Updated guide for 2024: Government support for small businesses

Starting or growing a business is incredibly challenging. Fortunately, the government has a whole host of advice, support and funding for startups. Understanding and accessing it, however, is easier said than done.

We’ve rounded up the most important government help out there into one handy guide. You’ll learn exactly what support is available for your business at a national and local level, and how to access it.

This post was updated in January 2024.

Jump to:

  1. Advice and resources
  2. Loans
  3. Grants
  4. Tax reliefs

Advice and resources

GOV.UK website

GOV.UK is a single point of access to all government services and information. It provides information and guidance on starting and running a business, and the ability to search for support using the business finance and support finder.

The business finance and support finder is an interactive tool which is searchable by sector, business size, location, activity and business stage. It allows businesses to search for government-backed support and finance, including:

  • Grants, finance and loans
  • Business support e.g. mentoring or consultancy
  • Funding for small and medium-sized businesses

The website also has information on:

National Business Support Helpline

The Business Support Helpline provides business and funding advice to people thinking about starting up or who already have a business. The helpline also shares essential national information and signposting to local support.

Businesses in England can call 0800 998 1098 to speak to a business support advisor (9.00am – 6.00pm Monday to Friday) or email enquiries@businesssupporthelpline.org.  Businesses can also ask questions through their LiveChat or connect on Twitter, Facebook and YouTube.

Details vary for Scotland, Wales, and Northern Ireland.

Local help for business

There are 38 Growth Hubs across the country, one for every Local Enterprise Partnership (LEP). Businesses can connect with their local Growth Hub to access funding, advice and support. 

It’s a great way to find grants and other support that’s specific to your region. 

Small Business Commissioner

The Small Business Commissioner helps small businesses tackle late payment and unfavourable payment practices in the private sector.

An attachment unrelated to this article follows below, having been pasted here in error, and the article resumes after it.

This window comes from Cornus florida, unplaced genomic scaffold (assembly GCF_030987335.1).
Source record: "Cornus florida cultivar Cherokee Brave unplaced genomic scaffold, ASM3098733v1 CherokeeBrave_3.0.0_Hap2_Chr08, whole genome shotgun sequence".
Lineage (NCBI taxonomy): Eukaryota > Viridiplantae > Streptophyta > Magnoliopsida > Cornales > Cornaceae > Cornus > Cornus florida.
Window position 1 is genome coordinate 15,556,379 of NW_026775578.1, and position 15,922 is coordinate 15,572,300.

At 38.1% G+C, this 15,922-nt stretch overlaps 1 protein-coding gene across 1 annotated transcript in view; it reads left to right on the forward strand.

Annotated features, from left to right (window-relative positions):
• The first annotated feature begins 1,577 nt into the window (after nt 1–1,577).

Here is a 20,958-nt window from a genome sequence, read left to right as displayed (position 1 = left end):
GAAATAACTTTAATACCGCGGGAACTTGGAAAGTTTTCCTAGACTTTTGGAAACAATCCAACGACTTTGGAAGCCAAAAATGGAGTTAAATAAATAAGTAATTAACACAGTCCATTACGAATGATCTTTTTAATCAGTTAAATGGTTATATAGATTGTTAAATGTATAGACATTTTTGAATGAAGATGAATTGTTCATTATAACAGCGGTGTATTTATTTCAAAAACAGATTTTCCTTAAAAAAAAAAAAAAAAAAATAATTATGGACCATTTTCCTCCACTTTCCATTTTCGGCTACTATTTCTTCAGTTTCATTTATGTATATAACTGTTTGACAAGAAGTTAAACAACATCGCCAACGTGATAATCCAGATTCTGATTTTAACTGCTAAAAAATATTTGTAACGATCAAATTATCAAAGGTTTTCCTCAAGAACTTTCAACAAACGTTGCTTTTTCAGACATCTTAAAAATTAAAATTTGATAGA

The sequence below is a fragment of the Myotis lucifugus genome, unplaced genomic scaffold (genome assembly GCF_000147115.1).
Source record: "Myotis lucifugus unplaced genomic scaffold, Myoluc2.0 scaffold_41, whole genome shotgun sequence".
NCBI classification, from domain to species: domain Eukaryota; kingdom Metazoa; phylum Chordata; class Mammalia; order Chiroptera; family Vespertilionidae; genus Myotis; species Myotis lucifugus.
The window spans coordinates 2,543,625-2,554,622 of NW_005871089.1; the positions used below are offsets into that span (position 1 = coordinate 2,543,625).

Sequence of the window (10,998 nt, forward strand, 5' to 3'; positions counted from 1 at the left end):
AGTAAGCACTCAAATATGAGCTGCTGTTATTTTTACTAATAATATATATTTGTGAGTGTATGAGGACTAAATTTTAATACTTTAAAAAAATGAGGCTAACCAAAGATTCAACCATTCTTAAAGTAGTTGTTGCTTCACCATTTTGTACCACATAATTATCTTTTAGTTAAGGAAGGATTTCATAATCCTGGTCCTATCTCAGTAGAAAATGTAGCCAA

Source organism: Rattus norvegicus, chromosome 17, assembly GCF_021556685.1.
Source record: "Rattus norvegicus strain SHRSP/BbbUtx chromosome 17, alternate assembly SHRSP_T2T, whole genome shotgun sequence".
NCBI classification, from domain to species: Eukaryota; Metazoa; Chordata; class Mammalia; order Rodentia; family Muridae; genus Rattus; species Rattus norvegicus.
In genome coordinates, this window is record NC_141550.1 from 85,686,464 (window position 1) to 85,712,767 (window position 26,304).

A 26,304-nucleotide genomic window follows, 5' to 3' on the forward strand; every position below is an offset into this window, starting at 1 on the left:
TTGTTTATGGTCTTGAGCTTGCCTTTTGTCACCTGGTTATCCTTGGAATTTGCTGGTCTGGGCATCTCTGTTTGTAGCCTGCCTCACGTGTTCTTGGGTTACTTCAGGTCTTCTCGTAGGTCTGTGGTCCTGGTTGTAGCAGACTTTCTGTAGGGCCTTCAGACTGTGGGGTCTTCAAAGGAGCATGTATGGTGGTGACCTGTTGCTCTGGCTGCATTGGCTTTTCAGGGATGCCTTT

The scheme covers the entire UK and has so far managed to retrieve over £8 million in unpaid invoices for small businesses to date.

Loans 

Start Up Loans Company

The Start Up Loans Company is a subsidiary of the British Business Bank and funds loans of up to £25,000. 

If you have a great business idea or you’ve been trading for less than 36 months, you could be eligible. Successful applicants get free mentoring for 12 months. The loans can be repaid over one to five years. You must be aged 18-plus, based in the UK and be a UK resident.

The scheme has supported over 90,000 businesses with more than £800 million worth of loans.

Recovery Loan Scheme

The Recovery Loan Scheme is available to small and medium sized enterprises to help access loans and financial support. Up to £2 million (£1 million for Northern Ireland) is now available per business. 

To be eligible for the recovery loan scheme, your business must be trading in the UK and have a turnover of £45 million or less. You will also need to show that your business is viable and not in difficulty.

Finance through this scheme can be used for any legitimate business purpose, including working capital or investment. However, there are several business sectors that are not eligible for the scheme, including banks, building societies, insurers, public sector bodies and state-funded schools.

The loans are available through a network of accredited lenders, which are listed on the British Business Bank’s website.

Read our article about how to get money to start a business for more information on the types of funding that are available.

Grants

Innovate UK

Innovate UK is a government organisation that provides funding to support R&D and innovation activity, mainly through web-based competitions.

Businesses can apply for funding to test the feasibility of an idea and develop their businesses. The funding competitions run by Innovate UK are published on their Innovation competitions page.

Innovate UK also runs the Knowledge Transfer Network, which provides business owners with useful connections in specific sectors.

Gigabit Broadband Voucher Scheme

The Gigabit Broadband Voucher Scheme provides up to £4,500 for businesses that are struggling with slow broadband speeds in rural areas. 

Gigabit vouchers can be used by homes and businesses to go towards the cost of installing gigabit-capable broadband connections. To be eligible, homes and businesses in rural locations must meet the following criteria when part of a group project:

  • An existing broadband speed of less than 100Mbps
  • You live in an area where a gigabit capable network isn’t going to be built in the near future
  • There is no government-funded contract planned or in place to improve the network already
  • Single connections are not eligible for this scheme.

Apprenticeships

Businesses can benefit from hiring an apprentice. If your annual pay bill is less than £3 million per year, the government will pay up to 95% of the training and assessment costs.

For more information on grant funding, read our article a guide to obtaining grant funding for UK startups.

Arts Council England

The Arts Council Grant Scheme is aimed at organisations undertaking creative projects as part of their primary activity. It’s open to individuals as well as organisations, libraries and galleries.

Find any open funds here.

Investment support

The UK has two schemes which incentivise investors to back early-stage businesses; the Seed Enterprise Investment Scheme and Enterprise Investment Scheme.